Weekly Writing Post #46

Happy New Year! What a year 2018 was. I grew my business, I turned 40, I travelled and I reached my reading goal of 25 books! Did you reach your goals, even small ones like reading or writing more? Reaching these relatively small milestones should be seen as big achievements and celebrated just as much as bigger and more challenging ones.

My goals for 2019 include using my time in a more productive manner. Less procrastination, more time for life and less time for stress. Oh and upping my reading goal to 30 books!

Have you made any resolutions or set any goals for this year? Feel free to share them in the comments below.

This week’s writing prompt will hopefully spur you to begin any goal you want to achieve this year. So, just begin!

Gaelle Marcel

Weekly Writing Prompt #41

This week, one of my favourite books, Little Women, celebrated its 150th anniversary. Before Little Women, books for young people were mostly preachy tales in which the good and virtuous were rewarded and the wicked punished. Girls, in particular, were little more than dull collections of moral qualities.

Then came the four March sisters — trying to be good but forever getting into trouble provoked by their particular character flaws: Jo’s hotheadedness, Meg’s vanity and Amy’s shallowness. Beth, as the stock ‘angel’ character, appears to have no flaws except perhaps her selflessness, but we all know what happens to Beth..

The book, especially in its creation of Jo — an independent, unconventional, irreverent and impatient young woman, devoted to her writing and proud of her ability to earn money from it — has been an inspiration and a favourite of many since it was first published. Though often criticised for her selfishness, Jo has always appealed to tomboys, rebels and freethinkers, her passion for creativity providing aspiring writers with a glimpse of how to operate in the world.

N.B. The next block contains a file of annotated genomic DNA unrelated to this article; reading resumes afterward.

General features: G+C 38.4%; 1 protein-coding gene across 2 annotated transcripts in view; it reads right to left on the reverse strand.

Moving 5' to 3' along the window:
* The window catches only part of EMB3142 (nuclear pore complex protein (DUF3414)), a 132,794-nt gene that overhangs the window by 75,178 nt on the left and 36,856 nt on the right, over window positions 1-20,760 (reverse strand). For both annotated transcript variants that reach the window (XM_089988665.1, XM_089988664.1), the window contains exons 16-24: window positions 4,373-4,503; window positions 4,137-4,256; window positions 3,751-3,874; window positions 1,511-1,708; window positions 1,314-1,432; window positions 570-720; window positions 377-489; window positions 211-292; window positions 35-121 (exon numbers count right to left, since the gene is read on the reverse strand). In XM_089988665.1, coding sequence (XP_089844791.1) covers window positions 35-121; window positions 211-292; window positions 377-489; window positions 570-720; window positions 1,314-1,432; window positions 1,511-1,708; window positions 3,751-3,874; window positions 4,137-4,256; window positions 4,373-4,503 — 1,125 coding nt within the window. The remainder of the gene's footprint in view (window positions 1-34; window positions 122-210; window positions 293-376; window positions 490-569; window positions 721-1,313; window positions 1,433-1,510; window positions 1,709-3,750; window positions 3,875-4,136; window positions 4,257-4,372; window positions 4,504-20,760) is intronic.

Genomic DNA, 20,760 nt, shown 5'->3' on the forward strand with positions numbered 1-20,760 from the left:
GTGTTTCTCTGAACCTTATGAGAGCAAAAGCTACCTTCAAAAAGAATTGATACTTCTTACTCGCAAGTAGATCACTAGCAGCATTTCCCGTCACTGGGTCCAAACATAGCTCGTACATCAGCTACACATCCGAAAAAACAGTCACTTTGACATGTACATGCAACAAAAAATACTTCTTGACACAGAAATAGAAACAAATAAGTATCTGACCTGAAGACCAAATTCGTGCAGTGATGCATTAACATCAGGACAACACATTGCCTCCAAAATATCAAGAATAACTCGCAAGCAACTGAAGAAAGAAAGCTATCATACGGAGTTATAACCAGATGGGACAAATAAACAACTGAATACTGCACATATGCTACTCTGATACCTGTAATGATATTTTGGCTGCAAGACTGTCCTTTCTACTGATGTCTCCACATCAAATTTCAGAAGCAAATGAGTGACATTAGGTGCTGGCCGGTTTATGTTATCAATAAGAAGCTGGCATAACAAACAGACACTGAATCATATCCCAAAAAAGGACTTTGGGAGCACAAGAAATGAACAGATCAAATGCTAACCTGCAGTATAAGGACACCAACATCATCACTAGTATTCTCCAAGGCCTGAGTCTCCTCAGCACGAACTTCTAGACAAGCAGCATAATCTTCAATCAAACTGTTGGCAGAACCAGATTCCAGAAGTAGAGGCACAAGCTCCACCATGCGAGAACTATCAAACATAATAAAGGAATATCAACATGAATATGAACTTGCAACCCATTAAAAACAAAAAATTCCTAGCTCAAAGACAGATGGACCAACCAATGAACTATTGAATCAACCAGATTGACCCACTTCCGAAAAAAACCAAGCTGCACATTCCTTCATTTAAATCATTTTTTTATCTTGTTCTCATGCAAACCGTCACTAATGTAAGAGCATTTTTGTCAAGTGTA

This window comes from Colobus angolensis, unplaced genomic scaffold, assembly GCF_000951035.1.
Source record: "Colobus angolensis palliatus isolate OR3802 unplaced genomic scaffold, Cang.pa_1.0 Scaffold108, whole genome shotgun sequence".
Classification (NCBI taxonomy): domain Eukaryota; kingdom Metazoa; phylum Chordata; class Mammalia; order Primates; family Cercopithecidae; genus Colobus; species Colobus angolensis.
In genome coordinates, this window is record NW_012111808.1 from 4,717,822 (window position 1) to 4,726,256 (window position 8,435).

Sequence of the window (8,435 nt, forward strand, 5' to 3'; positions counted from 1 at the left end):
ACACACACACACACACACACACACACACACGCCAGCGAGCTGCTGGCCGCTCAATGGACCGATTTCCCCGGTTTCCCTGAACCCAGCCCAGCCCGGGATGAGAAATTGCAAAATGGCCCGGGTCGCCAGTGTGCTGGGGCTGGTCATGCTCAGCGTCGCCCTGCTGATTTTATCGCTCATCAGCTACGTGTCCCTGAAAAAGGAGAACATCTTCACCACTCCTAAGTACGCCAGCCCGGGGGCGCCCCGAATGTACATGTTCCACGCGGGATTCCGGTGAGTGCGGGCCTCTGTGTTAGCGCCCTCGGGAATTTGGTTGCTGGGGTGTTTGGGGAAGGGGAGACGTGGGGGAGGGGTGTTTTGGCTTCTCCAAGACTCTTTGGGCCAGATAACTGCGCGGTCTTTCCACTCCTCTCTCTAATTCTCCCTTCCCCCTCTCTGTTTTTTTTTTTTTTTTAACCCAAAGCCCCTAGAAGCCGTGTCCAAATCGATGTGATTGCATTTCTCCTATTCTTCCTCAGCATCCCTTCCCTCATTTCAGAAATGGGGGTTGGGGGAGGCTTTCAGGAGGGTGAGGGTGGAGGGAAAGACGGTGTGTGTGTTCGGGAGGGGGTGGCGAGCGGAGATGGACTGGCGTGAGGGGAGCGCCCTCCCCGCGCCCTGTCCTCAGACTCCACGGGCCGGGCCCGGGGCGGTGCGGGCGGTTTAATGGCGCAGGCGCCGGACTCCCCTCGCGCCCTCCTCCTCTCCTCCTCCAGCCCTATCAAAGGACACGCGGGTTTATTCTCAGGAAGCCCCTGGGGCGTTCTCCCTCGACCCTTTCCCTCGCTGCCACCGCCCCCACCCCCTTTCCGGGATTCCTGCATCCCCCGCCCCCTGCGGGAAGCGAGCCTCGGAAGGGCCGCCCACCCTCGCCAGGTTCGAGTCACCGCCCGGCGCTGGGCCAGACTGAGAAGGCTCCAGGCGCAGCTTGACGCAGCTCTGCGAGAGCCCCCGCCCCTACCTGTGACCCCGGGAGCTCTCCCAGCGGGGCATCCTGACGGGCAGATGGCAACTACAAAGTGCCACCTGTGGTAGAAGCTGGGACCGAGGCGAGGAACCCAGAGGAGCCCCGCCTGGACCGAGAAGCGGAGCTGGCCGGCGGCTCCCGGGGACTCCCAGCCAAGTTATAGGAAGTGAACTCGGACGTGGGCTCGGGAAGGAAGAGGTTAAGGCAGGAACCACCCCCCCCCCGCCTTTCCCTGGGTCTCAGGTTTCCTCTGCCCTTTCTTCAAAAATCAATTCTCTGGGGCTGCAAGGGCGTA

This week’s prompt comes from Jo in the hope it inspires you to write as well.

Annie Spratt


Weekly Writing Prompt #40

This week, in 1960, bookstores across Britain were inundated when the controversial novel Lady Chatterley’s Lover went on sale for the first time. Penguin Books, had just emerged victorious from a sensational six-day trial where the company was accused of violating the Obscene Publications Act by publishing DH Lawrence’s story.

Britain was about to be overwhelmed by the ‘Swinging Sixties’ and this became one of the first signs of a new age of freedom and emancipation. The sexually explicit novel about an affair between an aristocrat’s wife and his gamekeeper was published in Italy in 1928 and in France the following year, but it had always been banned in the UK.

After the go-ahead from the court, Penguin couldn’t cope with demand and rationed its first 200,000 copies to booksellers across the country. All were sold on the first day. 300 copies sold from Foyles, the biggest bookshop in London, in the first 15 minutes and took orders for another 3,000. Within a year of the trial, Lady Chatterley’s Lover had sold two million copies.

In 1930, at the age of 44, Lawrence died of tuberculosis, defending his book to the last against those who accused him of pornography. He could hardly have imagined the sensation and vindication of the trial 30 years later. I wonder how he would feel about the books of today such as Fifty Shades of Grey.

This week’s prompt comes from the still controversial novel. Have you read it?

Brandi Redd

Weekly Writing Prompt #38

Happy Hump Day! Which reminds me of a book. Have you ever read Tracks, by Robyn Davidson? Before the hype of Cheryl Strayed’s Wild (which I also love), Australian Robyn Davidson, trekked the Outback from the Glen Helen Tourist Camp to Hamelin Pool, Western Australia, 2,700 kilometres, In 1977. She hiked through the hot sun with her four camels and her dog, Diggity, for nine months (after three years of preparation in Alice Springs). According to Davidson (reluctantly dubbed ‘The Camel Lady’), although the trip appeared to be a case of ‘inspired lunacy’, there was a method to her madness, as she sought to test and push herself to the limits of survival.

It became a seminal trek that would inspire other adventurers, spawn a movie adaptation and see her memoir never out of print.